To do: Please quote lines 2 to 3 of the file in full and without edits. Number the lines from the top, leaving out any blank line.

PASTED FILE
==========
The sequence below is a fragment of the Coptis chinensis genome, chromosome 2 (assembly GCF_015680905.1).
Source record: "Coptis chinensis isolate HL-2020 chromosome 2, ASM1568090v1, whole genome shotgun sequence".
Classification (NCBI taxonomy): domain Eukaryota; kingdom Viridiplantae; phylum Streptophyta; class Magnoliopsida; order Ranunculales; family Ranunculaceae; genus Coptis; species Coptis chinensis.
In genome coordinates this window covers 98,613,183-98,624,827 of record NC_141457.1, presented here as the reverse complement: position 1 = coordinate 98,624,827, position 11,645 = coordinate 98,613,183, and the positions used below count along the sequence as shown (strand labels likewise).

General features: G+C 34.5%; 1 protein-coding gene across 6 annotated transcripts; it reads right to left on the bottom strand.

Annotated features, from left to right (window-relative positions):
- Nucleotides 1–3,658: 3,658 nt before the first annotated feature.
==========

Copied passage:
Source record: "Coptis chinensis isolate HL-2020 chromosome 2, ASM1568090v1, whole genome shotgun sequence".
Classification (NCBI taxonomy): domain Eukaryota; kingdom Viridiplantae; phylum Streptophyta; class Magnoliopsida; order Ranunculales; family Ranunculaceae; genus Coptis; species Coptis chinensis.